Data_Sheet_3_Degradative Capacity of Two Strains of Rhodonia placenta: From Phenotype to Genotype.XLSX (954.68 kB)
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Data_Sheet_3_Degradative Capacity of Two Strains of Rhodonia placenta: From Phenotype to Genotype.XLSX

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posted on 18.06.2020, 04:27 by Martina Kölle, Maria Augusta Crivelente Horta, Minou Nowrousian, Robin A. Ohm, J. Philipp Benz, Annica Pilgård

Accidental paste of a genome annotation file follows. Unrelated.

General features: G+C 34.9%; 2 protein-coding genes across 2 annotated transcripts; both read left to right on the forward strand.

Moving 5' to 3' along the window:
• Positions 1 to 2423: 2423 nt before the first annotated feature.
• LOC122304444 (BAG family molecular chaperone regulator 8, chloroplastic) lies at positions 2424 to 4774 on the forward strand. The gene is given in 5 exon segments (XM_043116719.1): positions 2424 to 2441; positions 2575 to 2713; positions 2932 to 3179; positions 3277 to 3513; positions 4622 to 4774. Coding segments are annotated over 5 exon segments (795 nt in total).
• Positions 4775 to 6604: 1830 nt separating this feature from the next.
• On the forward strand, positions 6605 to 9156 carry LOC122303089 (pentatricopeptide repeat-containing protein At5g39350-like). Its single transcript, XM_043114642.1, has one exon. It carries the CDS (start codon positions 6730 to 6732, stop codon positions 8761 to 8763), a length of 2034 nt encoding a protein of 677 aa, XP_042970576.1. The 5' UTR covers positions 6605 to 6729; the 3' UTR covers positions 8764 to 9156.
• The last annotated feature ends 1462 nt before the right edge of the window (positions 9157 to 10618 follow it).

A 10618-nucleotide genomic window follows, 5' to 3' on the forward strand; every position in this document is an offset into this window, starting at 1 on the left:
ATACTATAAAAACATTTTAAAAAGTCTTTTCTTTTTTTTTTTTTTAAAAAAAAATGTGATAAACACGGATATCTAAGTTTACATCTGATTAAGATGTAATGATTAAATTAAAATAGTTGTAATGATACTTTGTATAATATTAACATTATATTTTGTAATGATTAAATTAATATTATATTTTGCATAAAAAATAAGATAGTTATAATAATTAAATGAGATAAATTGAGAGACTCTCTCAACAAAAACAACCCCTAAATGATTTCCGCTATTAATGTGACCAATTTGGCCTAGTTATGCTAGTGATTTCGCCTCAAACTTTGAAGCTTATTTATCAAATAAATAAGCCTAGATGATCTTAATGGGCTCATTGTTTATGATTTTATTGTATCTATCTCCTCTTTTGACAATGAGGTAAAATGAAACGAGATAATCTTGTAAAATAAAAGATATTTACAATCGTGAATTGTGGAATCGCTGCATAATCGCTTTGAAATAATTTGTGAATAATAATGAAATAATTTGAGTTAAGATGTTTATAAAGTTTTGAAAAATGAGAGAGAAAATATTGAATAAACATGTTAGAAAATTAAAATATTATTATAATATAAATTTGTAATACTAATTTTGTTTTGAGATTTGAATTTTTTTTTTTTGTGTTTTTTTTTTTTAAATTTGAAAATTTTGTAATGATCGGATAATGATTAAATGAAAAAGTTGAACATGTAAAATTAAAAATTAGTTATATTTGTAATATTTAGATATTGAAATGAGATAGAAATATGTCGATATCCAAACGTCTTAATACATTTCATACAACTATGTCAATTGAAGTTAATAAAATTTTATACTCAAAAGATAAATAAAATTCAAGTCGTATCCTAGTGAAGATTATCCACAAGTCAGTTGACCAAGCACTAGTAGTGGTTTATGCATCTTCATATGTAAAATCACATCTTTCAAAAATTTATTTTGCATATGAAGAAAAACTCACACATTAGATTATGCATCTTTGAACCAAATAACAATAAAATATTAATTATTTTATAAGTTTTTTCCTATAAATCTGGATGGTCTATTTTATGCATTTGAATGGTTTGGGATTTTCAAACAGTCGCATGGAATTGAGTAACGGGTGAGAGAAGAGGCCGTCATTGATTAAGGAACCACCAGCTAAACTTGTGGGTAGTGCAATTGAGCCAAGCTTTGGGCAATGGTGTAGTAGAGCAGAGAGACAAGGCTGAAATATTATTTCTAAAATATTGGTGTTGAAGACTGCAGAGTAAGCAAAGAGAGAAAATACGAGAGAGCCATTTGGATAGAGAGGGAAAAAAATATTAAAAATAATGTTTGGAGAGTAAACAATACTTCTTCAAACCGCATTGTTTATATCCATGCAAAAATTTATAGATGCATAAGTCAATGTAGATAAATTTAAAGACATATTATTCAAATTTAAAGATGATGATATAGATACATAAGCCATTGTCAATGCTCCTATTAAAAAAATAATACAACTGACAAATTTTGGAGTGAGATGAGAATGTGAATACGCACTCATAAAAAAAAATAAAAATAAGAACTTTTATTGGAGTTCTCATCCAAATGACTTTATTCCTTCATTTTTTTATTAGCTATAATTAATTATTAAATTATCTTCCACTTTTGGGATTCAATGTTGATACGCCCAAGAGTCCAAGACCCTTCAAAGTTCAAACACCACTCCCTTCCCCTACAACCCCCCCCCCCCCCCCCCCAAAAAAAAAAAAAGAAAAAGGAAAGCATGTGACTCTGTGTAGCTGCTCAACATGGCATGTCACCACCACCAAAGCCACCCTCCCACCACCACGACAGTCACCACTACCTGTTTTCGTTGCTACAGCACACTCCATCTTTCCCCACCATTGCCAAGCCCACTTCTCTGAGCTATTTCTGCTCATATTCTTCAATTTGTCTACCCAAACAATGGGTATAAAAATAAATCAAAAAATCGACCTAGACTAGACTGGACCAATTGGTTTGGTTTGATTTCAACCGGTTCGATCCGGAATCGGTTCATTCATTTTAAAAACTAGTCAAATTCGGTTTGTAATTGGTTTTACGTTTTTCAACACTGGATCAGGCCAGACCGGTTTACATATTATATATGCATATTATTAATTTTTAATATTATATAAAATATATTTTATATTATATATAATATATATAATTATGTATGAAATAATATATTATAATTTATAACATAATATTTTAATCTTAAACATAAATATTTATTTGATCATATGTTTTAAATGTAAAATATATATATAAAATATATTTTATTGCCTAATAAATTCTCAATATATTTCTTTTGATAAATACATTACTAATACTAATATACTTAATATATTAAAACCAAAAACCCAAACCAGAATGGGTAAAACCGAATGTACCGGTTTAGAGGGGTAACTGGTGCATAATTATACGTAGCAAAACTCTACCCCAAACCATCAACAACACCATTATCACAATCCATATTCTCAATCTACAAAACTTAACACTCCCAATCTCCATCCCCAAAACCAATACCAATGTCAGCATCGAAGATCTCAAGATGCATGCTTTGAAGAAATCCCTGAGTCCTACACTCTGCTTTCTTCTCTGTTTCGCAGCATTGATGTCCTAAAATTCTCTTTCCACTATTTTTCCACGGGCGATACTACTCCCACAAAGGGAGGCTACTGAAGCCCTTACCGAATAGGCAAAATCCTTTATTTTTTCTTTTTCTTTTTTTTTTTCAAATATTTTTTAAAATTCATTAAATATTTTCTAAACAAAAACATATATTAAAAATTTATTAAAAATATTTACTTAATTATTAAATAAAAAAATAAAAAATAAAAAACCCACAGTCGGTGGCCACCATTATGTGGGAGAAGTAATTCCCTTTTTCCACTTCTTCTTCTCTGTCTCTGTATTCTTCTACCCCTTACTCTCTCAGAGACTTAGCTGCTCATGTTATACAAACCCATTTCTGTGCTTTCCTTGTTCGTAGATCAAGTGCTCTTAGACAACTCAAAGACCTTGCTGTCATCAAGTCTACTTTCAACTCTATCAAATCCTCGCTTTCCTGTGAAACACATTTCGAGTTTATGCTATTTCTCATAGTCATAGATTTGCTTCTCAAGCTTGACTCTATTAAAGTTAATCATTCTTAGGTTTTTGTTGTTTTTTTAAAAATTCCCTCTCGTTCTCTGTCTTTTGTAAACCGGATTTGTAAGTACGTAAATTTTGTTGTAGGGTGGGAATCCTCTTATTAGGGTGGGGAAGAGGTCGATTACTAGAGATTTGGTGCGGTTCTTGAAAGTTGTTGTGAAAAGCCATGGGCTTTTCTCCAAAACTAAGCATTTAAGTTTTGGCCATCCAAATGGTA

Brown rot fungi, such as Rhodonia placenta (previously Postia placenta), occur naturally in northern coniferous forest ecosystems and are known to be the most destructive group of decay fungi, degrading wood faster and more effectively than other wood-degrading organisms. It has been shown that brown rot fungi not only rely on enzymatic degradation of lignocellulose, but also use low molecular weight oxidative agents in a non-enzymatic degradation step prior to the enzymatic degradation. R. placenta is used in standardized decay tests in both Europe and North America. However, two different strains are employed (FPRL280 and MAD-698, respectively) for which differences in colonization-rate, mass loss, as well as in gene expression have been observed, limiting the comparability of results. To elucidate the divergence between both strains, we investigated the phenotypes in more detail and compared their genomes. Significant phenotypic differences were found between the two strains, and no fusion was possible. MAD-698 degraded scots pine more aggressively, had a more constant growth rate and produced mycelia faster than FPRL280. After sequencing the genome of FPRL280 and comparing it with the published MAD-698 genome we found 660,566 SNPs, resulting in 98.4% genome identity. Specific analysis of the carbohydrate-active enzymes, encoded by the genome (CAZome) identified differences in many families related to plant biomass degradation, including SNPs, indels, gaps or insertions within structural domains. Four genes belonging to the AA3_2 family could not be found in or amplified from FPRL280 gDNA, suggesting the absence of these genes. Differences in other CAZy encoding genes that could potentially affect the lignocellulolytic activity of the strains were also predicted by comparison of genome assemblies (e.g., GH2, GH3, GH5, GH10, GH16, GH78, GT2, GT15, and CBM13). Overall, these mutations help to explain the phenotypic differences observed between both strains as they could interfere with the enzymatic activities, substrate binding ability or protein folding. The investigation of the molecular reasons that make these two strains distinct contributes to the understanding of the development of this important brown rot reference species and will help to put the data obtained from standardized decay tests across the globe into a better biological context.